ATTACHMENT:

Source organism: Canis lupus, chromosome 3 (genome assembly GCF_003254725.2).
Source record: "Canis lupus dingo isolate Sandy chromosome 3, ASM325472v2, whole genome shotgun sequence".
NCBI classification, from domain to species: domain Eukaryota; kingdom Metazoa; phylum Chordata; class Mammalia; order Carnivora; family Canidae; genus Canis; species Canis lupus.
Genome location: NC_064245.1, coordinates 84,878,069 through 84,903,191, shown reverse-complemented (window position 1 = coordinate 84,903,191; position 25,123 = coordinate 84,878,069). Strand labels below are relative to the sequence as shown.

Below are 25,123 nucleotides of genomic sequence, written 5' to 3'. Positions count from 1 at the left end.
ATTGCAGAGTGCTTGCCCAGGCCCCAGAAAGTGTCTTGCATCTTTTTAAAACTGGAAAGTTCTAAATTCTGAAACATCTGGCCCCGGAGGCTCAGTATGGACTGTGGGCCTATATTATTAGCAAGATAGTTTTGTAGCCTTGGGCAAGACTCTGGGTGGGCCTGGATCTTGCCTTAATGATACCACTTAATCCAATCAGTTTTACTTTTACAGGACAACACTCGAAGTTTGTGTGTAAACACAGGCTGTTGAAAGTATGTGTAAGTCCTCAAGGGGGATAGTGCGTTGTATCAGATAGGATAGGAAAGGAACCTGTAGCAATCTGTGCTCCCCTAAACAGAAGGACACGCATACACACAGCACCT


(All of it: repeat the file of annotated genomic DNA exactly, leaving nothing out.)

Source organism: Canis lupus, chromosome 3 (genome assembly GCF_003254725.2).
Source record: "Canis lupus dingo isolate Sandy chromosome 3, ASM325472v2, whole genome shotgun sequence".
NCBI classification, from domain to species: domain Eukaryota; kingdom Metazoa; phylum Chordata; class Mammalia; order Carnivora; family Canidae; genus Canis; species Canis lupus.
Genome location: NC_064245.1, coordinates 84,878,069 through 84,903,191, shown reverse-complemented (window position 1 = coordinate 84,903,191; position 25,123 = coordinate 84,878,069). Strand labels below are relative to the sequence as shown.

Below are 25,123 nucleotides of genomic sequence, written 5' to 3'. Positions count from 1 at the left end.
ATTGCAGAGTGCTTGCCCAGGCCCCAGAAAGTGTCTTGCATCTTTTTAAAACTGGAAAGTTCTAAATTCTGAAACATCTGGCCCCGGAGGCTCAGTATGGACTGTGGGCCTATATTATTAGCAAGATAGTTTTGTAGCCTTGGGCAAGACTCTGGGTGGGCCTGGATCTTGCCTTAATGATACCACTTAATCCAATCAGTTTTACTTTTACAGGACAACACTCGAAGTTTGTGTGTAAACACAGGCTGTTGAAAGTATGTGTAAGTCCTCAAGGGGGATAGTGCGTTGTATCAGATAGGATAGGAAAGGAACCTGTAGCAATCTGTGCTCCCCTAAACAGAAGGACACGCATACACACAGCACCT